The Board of Trustees recently approved changes in the sequencing of projects within the UConn 2000 program.
These measures will accommodate changing research priorities; bring the building program in line with the academic plan; and allow more time for planning large projects such as the Torrey Life Sciences Building.
The UConn 2000 legislation gives the University authority to sequence projects and determine project scope and budgets.
Named projects, those enumerated in the legislation, can only be added or deleted with legislative approval, and each year the University must administer the program within the annual bond caps set in the legislation.
The revised sequencing includes delaying the start of the Life Sciences project until 2011 to allow for more comprehensive planning, says Lorraine Aronson, chief financial officer.
The scope of that project is very large and requires maximum flexibility for planning.
Also, UConn is now planning for the replacement buildings for Monteith and Arjona, another very large project.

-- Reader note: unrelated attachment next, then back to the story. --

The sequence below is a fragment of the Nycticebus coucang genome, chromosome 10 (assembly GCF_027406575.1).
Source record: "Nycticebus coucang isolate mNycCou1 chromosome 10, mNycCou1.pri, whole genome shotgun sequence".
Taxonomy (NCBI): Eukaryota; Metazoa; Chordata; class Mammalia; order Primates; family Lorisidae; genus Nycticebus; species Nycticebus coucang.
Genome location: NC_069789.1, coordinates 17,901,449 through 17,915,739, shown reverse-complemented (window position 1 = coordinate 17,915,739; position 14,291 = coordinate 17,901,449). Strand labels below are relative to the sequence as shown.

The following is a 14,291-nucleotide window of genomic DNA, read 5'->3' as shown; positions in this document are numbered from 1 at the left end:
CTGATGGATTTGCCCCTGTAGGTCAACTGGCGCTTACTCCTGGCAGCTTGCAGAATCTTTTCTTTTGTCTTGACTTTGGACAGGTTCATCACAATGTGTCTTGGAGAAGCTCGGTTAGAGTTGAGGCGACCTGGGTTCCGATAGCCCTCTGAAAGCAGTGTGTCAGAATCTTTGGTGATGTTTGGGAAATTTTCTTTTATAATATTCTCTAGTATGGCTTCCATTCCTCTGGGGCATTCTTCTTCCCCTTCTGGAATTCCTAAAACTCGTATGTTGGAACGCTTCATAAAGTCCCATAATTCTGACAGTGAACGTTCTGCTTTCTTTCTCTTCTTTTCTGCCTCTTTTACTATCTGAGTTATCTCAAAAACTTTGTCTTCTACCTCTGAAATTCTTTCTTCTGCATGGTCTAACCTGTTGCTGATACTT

Scheduling the two large projects one after the other rather than simultaneously will allow for better management.
Delaying the Life Sciences project will enable the University to undertake a number of smaller projects sooner than anticipated.
“Now some of the older, historic buildings such as Beach Hall, Family Studies, and Manchester Hall, can be renovated at the same time that we upgrade them for code compliance,” Aronson says.
The revised plan, made with input from the Buildings and Grounds Committee, the president, and the provost, also permits allocation this year of $3 million for planning the new student recreational center.
The center will be funded primarily through fees and through a significant private fund-raising campaign but, Aronson says the planning funds are important to determine the scope of the project, its location, and its cost.
Other changes include moving equipment funds from the capital to the operating budget, to maximize UConn 2000 funds for facility projects, and was accomplished by reallocating and restructuring the operating budget, Aronson says.